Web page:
Countering Stereotypes of Indigenous Peoples - Microcredential Series

This microcredential series pulls the rug out from underneath settler-based constructions of Indigeneity. Taking up the most prevalent stereotypes of Indigenous people, students learn to unpack and challenge the narratives that both skew the lived experience of Indigenous peoples and allow the replication of stereotypes that reinforce colonial relationships.

Three courses are offered within this series: 1) Foundations of Stereotypes: Systems Thinking, 2) Representations: Application and Collaboration, and 3) Systems: Leadership and Institutional Change. The first course is mandatory for either of the other courses.


Dr. Tasha Hubbard

Academic Lead

Course creators and instructors

Course Certification


Microcredential Details

Course Cost

$349 + GST (per course)

Delivery Format

Online, self-directed (asynchronous)

Record of Completion

Printable certificate; non-credit transcript; digital badge

Next Offering

Winter 2022-23



Completion Requirements

~ 20 hours/course; 3 courses to complete the micro-credential series


All material is available online and no textbooks are required.

Transferable Course Credit



Foundations of Stereotypes: Systems Thinking

NOTE: This course is a prerequisite to registering for Representations: Application and Collaboration and/or Systems: Leadership and Institutional Change

Using introductory psychology and critical Indigenous Studies, this course introduces learners to the foundations of anti-Indigenous stereotypes in North America. Stereotypes are not simply offensive insults, they also reveal crucial information about how Indigenous and non-Indigenous peoples experience our society differently, both historically and today.

This course includes some foundational stereotypes and concepts that are essential to understand before moving forward.


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Representations: Application and Collaboration

This course examines historical and contemporary representations of Indigenous peoples in mainstream media, pop culture, and social discourse. These lectures connect stereotypical portrayals of Indigenous peoples with their real world impacts.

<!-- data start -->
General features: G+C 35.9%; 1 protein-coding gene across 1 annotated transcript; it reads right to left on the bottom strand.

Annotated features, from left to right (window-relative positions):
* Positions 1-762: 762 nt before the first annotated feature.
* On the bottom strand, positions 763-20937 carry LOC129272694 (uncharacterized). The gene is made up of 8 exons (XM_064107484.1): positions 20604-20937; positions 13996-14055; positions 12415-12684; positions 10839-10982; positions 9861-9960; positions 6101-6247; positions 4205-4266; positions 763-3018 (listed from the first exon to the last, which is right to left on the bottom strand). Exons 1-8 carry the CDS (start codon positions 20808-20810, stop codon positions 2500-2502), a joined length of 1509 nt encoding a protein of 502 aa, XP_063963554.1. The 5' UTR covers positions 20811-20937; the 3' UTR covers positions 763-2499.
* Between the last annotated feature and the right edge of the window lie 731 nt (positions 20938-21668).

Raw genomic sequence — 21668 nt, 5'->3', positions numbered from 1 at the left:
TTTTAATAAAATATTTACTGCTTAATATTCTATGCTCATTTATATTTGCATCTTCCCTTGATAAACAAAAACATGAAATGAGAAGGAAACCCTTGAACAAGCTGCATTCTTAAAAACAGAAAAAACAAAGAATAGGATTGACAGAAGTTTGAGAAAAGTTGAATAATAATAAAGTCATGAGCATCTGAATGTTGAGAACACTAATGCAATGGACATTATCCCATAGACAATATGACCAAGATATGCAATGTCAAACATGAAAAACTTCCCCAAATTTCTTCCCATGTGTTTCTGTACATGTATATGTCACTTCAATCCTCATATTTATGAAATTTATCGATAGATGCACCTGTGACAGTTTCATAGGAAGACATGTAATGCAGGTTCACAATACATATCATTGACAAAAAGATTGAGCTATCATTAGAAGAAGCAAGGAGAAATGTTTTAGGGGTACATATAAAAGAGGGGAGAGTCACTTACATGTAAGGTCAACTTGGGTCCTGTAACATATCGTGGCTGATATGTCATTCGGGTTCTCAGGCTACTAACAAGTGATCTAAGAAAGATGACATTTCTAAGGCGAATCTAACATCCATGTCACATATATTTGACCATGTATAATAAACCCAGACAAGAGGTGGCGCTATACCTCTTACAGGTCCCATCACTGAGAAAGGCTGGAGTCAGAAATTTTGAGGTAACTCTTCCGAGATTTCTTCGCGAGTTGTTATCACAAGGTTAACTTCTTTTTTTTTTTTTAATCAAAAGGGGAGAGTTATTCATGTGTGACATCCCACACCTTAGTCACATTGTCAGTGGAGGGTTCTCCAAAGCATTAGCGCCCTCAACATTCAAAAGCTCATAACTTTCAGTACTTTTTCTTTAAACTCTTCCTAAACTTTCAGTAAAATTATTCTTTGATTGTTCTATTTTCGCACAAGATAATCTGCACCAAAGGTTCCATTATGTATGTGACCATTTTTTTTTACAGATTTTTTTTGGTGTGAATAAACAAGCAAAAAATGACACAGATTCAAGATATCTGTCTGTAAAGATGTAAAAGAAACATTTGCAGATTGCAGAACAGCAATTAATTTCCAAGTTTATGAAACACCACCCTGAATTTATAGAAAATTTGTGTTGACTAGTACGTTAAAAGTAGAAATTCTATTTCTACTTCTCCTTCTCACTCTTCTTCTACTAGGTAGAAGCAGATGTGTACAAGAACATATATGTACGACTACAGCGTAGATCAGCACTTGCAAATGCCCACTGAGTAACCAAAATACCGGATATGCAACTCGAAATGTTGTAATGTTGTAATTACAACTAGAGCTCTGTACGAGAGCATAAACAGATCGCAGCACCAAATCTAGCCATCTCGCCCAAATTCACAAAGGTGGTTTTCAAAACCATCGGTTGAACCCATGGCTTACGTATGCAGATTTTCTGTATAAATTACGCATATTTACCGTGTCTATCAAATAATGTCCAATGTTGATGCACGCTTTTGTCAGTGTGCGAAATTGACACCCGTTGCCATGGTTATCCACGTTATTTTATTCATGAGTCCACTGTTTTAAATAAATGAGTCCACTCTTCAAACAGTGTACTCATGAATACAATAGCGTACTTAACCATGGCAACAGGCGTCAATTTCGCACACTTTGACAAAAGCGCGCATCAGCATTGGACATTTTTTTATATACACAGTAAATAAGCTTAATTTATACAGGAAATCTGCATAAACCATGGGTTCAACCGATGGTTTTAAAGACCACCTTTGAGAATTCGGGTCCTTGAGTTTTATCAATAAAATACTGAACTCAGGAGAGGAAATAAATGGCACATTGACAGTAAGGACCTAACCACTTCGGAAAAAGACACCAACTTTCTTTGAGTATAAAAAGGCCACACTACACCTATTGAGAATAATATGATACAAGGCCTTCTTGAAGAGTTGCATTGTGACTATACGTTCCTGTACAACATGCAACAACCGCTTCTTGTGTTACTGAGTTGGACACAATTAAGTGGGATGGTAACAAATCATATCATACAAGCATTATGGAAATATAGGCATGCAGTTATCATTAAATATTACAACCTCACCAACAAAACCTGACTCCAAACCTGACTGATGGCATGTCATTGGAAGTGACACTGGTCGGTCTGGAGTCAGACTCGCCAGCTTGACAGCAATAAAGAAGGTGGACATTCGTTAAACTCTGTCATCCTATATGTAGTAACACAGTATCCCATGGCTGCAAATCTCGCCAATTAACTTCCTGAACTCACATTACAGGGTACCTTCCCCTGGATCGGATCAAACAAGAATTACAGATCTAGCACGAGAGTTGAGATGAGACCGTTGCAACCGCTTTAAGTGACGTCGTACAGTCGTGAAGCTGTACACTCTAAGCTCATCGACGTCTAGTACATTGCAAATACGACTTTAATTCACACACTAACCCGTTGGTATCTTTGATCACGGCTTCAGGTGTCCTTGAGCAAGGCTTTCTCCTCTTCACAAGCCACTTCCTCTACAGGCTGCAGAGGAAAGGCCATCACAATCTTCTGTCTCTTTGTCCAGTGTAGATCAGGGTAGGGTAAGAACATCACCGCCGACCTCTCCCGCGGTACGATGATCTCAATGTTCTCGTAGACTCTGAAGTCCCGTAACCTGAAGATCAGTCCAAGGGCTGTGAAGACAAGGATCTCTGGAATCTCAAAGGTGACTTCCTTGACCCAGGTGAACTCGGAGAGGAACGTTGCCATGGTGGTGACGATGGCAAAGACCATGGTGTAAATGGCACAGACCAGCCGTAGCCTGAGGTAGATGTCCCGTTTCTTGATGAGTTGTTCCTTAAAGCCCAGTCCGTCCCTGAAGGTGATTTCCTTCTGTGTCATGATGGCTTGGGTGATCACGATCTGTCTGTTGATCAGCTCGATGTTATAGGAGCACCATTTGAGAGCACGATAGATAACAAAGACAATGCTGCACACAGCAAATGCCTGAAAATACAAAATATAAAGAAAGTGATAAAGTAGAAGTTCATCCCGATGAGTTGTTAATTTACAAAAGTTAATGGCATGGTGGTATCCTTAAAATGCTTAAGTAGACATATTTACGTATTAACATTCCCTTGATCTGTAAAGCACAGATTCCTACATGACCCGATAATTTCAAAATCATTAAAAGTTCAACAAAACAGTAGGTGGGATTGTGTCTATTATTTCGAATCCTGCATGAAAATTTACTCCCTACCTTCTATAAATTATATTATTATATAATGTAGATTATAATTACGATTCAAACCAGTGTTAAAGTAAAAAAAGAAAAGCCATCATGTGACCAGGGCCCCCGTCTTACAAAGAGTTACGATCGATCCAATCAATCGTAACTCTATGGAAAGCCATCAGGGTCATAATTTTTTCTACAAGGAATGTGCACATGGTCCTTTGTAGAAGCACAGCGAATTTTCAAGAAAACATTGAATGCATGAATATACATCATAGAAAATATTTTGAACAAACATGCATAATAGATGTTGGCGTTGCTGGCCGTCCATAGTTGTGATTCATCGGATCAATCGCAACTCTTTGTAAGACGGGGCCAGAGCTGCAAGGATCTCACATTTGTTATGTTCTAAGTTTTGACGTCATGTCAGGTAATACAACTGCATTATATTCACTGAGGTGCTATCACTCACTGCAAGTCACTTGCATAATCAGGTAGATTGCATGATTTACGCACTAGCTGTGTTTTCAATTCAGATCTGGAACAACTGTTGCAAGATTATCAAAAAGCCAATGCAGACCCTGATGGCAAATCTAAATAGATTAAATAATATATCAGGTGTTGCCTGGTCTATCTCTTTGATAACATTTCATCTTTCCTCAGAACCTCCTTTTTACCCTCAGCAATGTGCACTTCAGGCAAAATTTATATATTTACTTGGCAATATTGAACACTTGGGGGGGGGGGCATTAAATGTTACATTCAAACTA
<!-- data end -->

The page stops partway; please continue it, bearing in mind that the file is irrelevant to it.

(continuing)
Each module further explores how Indigenous creators, scholars, and activists are pushing back against stereotypical representations, and how students can support this work and/or make interventions of their own.

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Systems: Leadership and Institutional Change

This course takes a closer look at the relationship between stereotypes of Indigenous peoples and socio-political-economic systems in North America. We examine how anti-Indigenous stereotypes are mobilized to maintain systems of power which in turn suppress Indigenous resistance and lifeways. 

This course provides students with the tools needed to critically analyze, intervene on, and reframe these harmful narratives to support the work and actions Indigenous people are already undertaking to counter these stereotypes.

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Note: EXNS 2805, Foundations of Stereotypes: Systems Thinking must be completed before either of the other courses.

EXNS 2805 (required)

Foundations of Stereotypes: Systems Thinking.

EXNS 2806

Representations: Application and Collaboration.

EXNS 2807

Systems: Leadership and Institutional Change.

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